truck this big.”

“What? You’ll have to

shout. I can’t hear you’uns.”


“I’m scardt, Pearl.”

“Wow, looky! He’s

clearing the road!”

“Pearl, I can’t see

‘causa Ruth.”

“Ain’t a big deal,

Edna. Ethel, loosen up my arm.”


“Let me know when we

get to yur road, Miss Pearl.”

“It’s coming up on

the right. Uh-oh. I think ya passed it.”

“I’ll back ‘er up.

Looks pretty far up there. I better drive you’uns, so ya don’t freeze t’death.”


“You’uns own this


“Lord, no. “We’re in

the little house next ta the farmhouse. My mom helps the farmer and his wife.

Laundry, cleaning, watching her children, and such. We also milk the cows.”

“And what’s your pa


“Stove installer, but

he left ta work in Ohio. We hope he’ll come home ta visit in the spring.”

“Was that yur house?”

“Yep. Overshot


“I’ll clear it up to

the farmhouse and turn ‘er around there.”

“That’s Mr. Yoder

waving the lantern on the porch.”

“Best go say, hi ta

him. Don’t touch anything, okay?”


“Pearl, I think he’s

kinda cute. Youse ought a scooch-closer.”

“Edna, hush up. Here

he comes.”


“Mr. Yoder said the

electricity is down. He seemed more glad to have his road cleared than to have

you’uns back home safe.”

“Sounds like him. And

we don’t have electricity at our house anyway. Now he knows how we feel. He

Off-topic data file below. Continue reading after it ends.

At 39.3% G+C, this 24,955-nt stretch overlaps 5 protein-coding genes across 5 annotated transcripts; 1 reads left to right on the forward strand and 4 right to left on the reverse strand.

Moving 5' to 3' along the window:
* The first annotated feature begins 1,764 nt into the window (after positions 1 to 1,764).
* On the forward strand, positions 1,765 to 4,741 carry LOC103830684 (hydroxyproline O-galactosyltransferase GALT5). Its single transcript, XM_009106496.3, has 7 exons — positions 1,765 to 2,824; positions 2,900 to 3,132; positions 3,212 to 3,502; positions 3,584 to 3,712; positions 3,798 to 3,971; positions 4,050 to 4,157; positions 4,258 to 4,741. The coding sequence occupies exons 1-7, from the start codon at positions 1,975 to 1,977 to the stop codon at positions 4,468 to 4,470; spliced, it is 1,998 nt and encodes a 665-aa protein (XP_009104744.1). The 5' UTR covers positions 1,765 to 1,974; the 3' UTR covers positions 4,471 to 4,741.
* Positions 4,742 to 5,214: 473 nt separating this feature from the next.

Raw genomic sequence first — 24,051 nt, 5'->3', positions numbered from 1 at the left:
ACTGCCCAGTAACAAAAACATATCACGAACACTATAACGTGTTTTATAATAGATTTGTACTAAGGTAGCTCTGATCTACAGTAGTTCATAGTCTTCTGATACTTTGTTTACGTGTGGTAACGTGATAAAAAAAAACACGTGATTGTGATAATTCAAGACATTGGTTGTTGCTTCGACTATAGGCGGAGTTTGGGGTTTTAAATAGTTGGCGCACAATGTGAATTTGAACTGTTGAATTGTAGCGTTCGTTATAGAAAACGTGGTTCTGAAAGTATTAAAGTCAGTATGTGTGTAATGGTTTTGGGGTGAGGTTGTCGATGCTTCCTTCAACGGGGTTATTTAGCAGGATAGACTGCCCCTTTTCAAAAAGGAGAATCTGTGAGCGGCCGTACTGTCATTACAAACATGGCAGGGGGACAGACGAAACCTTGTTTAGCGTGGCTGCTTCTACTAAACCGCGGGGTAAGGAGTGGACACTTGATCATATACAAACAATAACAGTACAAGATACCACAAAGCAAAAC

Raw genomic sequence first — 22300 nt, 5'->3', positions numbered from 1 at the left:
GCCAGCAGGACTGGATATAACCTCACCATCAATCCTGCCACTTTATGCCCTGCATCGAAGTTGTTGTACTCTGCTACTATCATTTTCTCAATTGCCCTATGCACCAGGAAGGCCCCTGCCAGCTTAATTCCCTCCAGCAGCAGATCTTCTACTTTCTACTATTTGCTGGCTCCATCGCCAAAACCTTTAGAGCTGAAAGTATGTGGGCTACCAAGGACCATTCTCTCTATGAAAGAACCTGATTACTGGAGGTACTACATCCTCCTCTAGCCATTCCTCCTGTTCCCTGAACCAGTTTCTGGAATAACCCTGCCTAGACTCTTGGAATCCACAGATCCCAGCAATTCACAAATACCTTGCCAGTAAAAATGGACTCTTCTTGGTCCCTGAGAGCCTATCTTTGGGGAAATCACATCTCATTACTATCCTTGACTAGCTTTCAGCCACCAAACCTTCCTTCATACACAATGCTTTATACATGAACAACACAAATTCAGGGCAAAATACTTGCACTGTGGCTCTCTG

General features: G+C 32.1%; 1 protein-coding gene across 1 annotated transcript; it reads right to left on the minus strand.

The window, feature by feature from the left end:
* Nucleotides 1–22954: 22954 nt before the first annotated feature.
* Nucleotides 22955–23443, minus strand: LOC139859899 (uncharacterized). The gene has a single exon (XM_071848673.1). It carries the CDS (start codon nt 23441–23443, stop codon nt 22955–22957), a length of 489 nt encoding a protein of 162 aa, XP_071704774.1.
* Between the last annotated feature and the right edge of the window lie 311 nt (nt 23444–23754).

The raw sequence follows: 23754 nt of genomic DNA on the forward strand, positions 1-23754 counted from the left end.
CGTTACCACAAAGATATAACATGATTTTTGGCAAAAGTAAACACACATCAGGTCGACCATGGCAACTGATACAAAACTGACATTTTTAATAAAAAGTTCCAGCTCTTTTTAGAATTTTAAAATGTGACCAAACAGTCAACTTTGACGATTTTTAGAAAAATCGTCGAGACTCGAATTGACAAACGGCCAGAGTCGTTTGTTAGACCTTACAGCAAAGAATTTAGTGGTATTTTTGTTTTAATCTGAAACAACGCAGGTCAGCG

uses horses to get the milk cans to town.”


“I’m gonna stop it here

and let the engine rest. You’uns need to get out from my side.”

“Pearl, Ruth is


“Let me help Ethel

out first, then ya can pass me little Ruth, I’ll carry her to ta house. That

your ma at the door?”

“We’re coming, ma!”

“I told ya not to go

to town, it was too deep.”

“Sorry, ma. The store

was closed.”

“Who's this ya got?”

“His name is Chauncey

Taylor. He buried us in ta snow with his plow.”

“Lord, are you’uns


“Just wet ma’am. He

dug us out and give us a ride.”

“Shouldn’ta been out

walking. Foolishness.”

“Yintz kick your

boots off at the door, and get those wet clothes off. Edna, help Ruth get ta

bed. Pearl help Ethel get her clothes off.”

“Looks like ya got

yer hands full here, Mrs. McCormick.”

“Ya don’t know the

half of it. These kids ‘bout worried me to death.”

“Nice and cozy in

here. Ma’am.”

“I just put the last

of ta wood in the stove ta warm the soup.”

“If there’s more wood

outside I’ll fetch some while I’m here, ma’am.”

“Don’t know if you

can even find the wood pile under that snow.”

“Pearl, take the

lantern and show him the woodpile and pump. Remember that stick by the door in

case that mountain lion comes back around.”

“Mr. Taylor, I don’t

see any red eyes out there, do you?”

“Na. I’d reckon it’s

too cold, and you can call me Chauncey. So it’s just yer mom and the four


“Our sister Helen is

asleep in the back room. She’s six and a half.

“There’s the ax,

stuck on the chopping block over there, so the wood pile outta be right ‘bout …



“That’s one armload.

Lead me back ta the door. You can wait here and I’ll get a few more armloads to

keep outside by the door.”


“Here’s some empty

buckets for water.”


“This handle needs a

shot of grease. Gotta be gentle too. I’ve seen a pump handle snap in two in

cold weather.”

“You’ve been around a


“My dad’s an engineer

on the railroad and I used to go with him a lot.”

“Are ya married, Mr.


“Not yet. Pass me

that bucket while it’s flowing.”

“Ya not dating


“Thank ya. I’m too